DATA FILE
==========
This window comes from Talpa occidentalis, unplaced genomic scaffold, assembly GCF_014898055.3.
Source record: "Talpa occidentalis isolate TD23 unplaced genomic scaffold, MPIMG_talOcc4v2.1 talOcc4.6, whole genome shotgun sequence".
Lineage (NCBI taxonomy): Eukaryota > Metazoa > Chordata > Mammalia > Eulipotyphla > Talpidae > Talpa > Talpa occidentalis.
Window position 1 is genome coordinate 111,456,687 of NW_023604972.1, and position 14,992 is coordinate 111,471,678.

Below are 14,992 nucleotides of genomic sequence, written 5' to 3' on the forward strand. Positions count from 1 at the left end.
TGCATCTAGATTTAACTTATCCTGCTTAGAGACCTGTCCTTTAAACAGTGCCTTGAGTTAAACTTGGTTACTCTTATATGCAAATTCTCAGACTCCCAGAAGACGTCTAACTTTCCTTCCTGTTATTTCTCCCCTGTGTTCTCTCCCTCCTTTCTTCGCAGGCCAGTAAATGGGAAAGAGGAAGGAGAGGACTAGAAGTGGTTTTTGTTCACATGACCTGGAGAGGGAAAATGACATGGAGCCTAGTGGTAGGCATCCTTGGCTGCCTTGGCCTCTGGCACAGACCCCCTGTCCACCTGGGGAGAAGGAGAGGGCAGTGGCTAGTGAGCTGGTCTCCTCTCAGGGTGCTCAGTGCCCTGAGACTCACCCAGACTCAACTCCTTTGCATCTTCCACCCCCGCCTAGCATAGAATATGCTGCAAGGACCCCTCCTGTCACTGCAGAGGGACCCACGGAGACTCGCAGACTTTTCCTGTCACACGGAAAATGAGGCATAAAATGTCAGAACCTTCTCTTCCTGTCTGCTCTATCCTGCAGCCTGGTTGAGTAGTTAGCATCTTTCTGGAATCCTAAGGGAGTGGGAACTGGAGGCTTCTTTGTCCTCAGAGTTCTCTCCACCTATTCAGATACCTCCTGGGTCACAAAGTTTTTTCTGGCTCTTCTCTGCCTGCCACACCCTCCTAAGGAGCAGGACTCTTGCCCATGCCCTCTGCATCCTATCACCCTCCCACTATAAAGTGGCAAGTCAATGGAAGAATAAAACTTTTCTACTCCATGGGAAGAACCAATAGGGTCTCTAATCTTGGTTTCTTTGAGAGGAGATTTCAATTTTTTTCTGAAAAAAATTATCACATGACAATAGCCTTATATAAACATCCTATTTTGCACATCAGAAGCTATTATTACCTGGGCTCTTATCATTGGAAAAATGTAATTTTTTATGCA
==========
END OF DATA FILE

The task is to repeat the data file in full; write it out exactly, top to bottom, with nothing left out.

This window comes from Talpa occidentalis, unplaced genomic scaffold, assembly GCF_014898055.3.
Source record: "Talpa occidentalis isolate TD23 unplaced genomic scaffold, MPIMG_talOcc4v2.1 talOcc4.6, whole genome shotgun sequence".
Lineage (NCBI taxonomy): Eukaryota > Metazoa > Chordata > Mammalia > Eulipotyphla > Talpidae > Talpa > Talpa occidentalis.
Window position 1 is genome coordinate 111,456,687 of NW_023604972.1, and position 14,992 is coordinate 111,471,678.

Below are 14,992 nucleotides of genomic sequence, written 5' to 3' on the forward strand. Positions count from 1 at the left end.
TGCATCTAGATTTAACTTATCCTGCTTAGAGACCTGTCCTTTAAACAGTGCCTTGAGTTAAACTTGGTTACTCTTATATGCAAATTCTCAGACTCCCAGAAGACGTCTAACTTTCCTTCCTGTTATTTCTCCCCTGTGTTCTCTCCCTCCTTTCTTCGCAGGCCAGTAAATGGGAAAGAGGAAGGAGAGGACTAGAAGTGGTTTTTGTTCACATGACCTGGAGAGGGAAAATGACATGGAGCCTAGTGGTAGGCATCCTTGGCTGCCTTGGCCTCTGGCACAGACCCCCTGTCCACCTGGGGAGAAGGAGAGGGCAGTGGCTAGTGAGCTGGTCTCCTCTCAGGGTGCTCAGTGCCCTGAGACTCACCCAGACTCAACTCCTTTGCATCTTCCACCCCCGCCTAGCATAGAATATGCTGCAAGGACCCCTCCTGTCACTGCAGAGGGACCCACGGAGACTCGCAGACTTTTCCTGTCACACGGAAAATGAGGCATAAAATGTCAGAACCTTCTCTTCCTGTCTGCTCTATCCTGCAGCCTGGTTGAGTAGTTAGCATCTTTCTGGAATCCTAAGGGAGTGGGAACTGGAGGCTTCTTTGTCCTCAGAGTTCTCTCCACCTATTCAGATACCTCCTGGGTCACAAAGTTTTTTCTGGCTCTTCTCTGCCTGCCACACCCTCCTAAGGAGCAGGACTCTTGCCCATGCCCTCTGCATCCTATCACCCTCCCACTATAAAGTGGCAAGTCAATGGAAGAATAAAACTTTTCTACTCCATGGGAAGAACCAATAGGGTCTCTAATCTTGGTTTCTTTGAGAGGAGATTTCAATTTTTTTCTGAAAAAAATTATCACATGACAATAGCCTTATATAAACATCCTATTTTGCACATCAGAAGCTATTATTACCTGGGCTCTTATCATTGGAAAAATGTAATTTTTTATGCA